In this sample, you will find:
From the Introduction by Colleen Cruz:
A mistake happens by accident: I meant to turn in the attendance list, but I forgot. A wrongdoing or sin happens mindfully: I knew it was wrong to take home the toilet paper from the teacher’s bathroom, but I did it anyway. It is very rare for someone to accidentally end up stealing. Just because the active party might be filled with regret in both accidental and intentional mistakes, the rationale and ways to repair and grow are very different. It seems to me that one of the (many) reasons there is so much shame and denial attached to garden variety mistakes is that too often purposeful wrongdoing and mistakes are conflated.
Even though those terms are often used interchangeably, I want to bring light to our unconsciousness around some mistakes in schools and so will focus on mistakes in their accidental form. Mindful wrongdoing will need to go in another book. In the essays and lessons in this book, when we talk about mistakes, we’ll concentrate on errors, missteps, and blunders—situations where the teacher or student had the intention to do one thing but ended up doing something else.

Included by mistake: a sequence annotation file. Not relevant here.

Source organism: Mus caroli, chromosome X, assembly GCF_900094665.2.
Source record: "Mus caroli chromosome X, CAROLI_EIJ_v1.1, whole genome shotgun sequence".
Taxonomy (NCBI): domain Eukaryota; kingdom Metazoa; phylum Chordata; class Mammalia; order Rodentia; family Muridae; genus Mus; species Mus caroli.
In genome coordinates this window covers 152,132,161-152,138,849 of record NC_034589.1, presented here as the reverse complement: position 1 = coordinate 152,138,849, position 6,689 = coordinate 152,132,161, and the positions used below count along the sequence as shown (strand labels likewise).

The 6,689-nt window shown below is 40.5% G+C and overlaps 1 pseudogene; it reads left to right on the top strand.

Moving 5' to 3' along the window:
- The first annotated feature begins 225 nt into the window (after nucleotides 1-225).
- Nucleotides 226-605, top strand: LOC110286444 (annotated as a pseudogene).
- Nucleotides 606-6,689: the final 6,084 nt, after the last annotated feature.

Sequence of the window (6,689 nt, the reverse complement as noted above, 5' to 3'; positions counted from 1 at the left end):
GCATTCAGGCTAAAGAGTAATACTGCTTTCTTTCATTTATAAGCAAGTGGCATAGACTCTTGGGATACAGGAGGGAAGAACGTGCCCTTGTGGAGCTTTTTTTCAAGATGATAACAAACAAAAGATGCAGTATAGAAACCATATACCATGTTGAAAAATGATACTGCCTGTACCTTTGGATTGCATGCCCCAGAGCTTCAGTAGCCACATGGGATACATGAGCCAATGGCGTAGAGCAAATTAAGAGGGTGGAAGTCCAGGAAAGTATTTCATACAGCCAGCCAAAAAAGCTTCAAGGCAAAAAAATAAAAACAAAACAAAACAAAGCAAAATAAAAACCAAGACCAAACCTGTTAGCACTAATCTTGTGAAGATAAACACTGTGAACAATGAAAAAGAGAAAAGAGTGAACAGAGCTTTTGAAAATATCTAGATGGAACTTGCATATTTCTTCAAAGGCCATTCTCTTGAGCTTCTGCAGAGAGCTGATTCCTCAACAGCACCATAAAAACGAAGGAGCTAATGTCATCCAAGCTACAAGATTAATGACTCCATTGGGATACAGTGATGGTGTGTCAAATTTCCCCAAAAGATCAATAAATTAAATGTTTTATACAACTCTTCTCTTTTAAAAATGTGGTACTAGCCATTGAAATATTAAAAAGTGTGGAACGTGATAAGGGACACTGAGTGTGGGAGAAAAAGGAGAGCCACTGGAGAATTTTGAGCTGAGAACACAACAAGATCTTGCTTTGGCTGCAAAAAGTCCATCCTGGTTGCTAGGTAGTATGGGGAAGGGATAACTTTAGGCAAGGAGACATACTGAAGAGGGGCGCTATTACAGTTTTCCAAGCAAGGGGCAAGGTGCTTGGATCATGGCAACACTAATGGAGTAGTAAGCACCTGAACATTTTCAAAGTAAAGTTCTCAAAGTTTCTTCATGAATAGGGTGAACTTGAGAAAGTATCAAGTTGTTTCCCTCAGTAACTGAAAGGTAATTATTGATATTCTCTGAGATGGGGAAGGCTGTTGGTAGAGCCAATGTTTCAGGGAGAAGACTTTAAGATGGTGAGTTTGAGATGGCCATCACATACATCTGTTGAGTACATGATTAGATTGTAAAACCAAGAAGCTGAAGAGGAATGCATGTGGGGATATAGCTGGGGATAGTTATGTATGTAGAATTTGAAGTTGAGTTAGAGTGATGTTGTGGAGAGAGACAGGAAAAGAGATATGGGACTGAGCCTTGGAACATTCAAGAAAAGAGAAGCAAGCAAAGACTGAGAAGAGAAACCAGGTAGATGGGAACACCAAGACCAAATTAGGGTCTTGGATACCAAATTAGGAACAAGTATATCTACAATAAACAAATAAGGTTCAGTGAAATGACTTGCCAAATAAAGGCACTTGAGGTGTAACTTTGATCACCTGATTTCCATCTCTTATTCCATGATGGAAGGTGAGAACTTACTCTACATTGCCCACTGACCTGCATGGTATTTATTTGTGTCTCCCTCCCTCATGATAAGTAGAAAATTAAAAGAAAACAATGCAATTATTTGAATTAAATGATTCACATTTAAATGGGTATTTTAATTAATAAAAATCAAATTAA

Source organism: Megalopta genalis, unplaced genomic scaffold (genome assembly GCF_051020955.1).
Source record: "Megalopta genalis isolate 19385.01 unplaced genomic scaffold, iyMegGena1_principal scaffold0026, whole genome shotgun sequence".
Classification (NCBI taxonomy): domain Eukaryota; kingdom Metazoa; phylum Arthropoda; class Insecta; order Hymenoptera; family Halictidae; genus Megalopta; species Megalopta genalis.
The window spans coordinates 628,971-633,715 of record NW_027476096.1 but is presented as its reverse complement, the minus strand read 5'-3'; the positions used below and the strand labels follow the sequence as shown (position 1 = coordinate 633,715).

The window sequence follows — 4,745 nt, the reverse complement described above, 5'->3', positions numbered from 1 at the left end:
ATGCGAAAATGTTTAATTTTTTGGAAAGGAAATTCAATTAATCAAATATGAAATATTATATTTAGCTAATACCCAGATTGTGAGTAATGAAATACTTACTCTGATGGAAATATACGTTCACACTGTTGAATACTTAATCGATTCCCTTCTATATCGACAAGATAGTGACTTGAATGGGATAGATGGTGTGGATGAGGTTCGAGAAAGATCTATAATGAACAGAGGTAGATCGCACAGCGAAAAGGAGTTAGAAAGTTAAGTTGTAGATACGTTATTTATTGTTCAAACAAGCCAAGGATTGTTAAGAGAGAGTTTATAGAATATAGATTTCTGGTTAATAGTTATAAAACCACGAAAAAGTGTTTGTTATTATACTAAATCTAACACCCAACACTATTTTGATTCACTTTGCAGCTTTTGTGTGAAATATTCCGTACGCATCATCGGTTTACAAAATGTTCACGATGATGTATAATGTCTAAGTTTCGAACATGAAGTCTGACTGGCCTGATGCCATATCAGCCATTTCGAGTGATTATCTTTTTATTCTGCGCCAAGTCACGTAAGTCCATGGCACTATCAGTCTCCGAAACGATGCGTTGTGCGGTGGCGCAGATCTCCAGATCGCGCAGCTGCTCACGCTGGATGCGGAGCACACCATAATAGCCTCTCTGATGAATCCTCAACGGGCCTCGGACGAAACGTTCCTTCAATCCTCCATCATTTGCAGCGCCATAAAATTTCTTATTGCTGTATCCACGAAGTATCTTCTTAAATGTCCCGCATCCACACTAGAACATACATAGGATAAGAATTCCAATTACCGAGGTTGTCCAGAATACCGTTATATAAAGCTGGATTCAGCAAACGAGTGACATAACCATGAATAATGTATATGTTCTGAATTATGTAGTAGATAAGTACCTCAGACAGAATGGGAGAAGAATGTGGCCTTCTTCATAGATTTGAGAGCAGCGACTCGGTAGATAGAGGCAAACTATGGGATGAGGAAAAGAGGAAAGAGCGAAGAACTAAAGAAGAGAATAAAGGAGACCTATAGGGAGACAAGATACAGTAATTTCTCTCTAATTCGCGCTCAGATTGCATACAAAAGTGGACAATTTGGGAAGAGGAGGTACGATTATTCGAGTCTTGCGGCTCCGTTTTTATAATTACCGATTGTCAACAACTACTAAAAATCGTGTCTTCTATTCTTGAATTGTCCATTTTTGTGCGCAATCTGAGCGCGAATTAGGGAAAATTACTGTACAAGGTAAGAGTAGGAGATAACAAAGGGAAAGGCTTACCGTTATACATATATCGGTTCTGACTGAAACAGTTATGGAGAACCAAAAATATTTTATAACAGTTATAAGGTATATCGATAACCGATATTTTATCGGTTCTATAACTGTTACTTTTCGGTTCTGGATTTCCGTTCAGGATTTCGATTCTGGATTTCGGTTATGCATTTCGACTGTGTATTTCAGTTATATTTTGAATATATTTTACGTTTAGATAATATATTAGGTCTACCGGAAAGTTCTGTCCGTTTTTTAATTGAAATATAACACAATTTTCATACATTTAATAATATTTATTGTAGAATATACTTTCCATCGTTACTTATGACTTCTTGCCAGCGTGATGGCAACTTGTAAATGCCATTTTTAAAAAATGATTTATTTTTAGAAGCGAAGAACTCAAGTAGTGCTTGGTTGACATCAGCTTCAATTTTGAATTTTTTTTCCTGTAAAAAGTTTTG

The more aware we are of why we make certain mistakes and what we can do to improve situations once we’ve made them, the more effective our teaching and learning will be.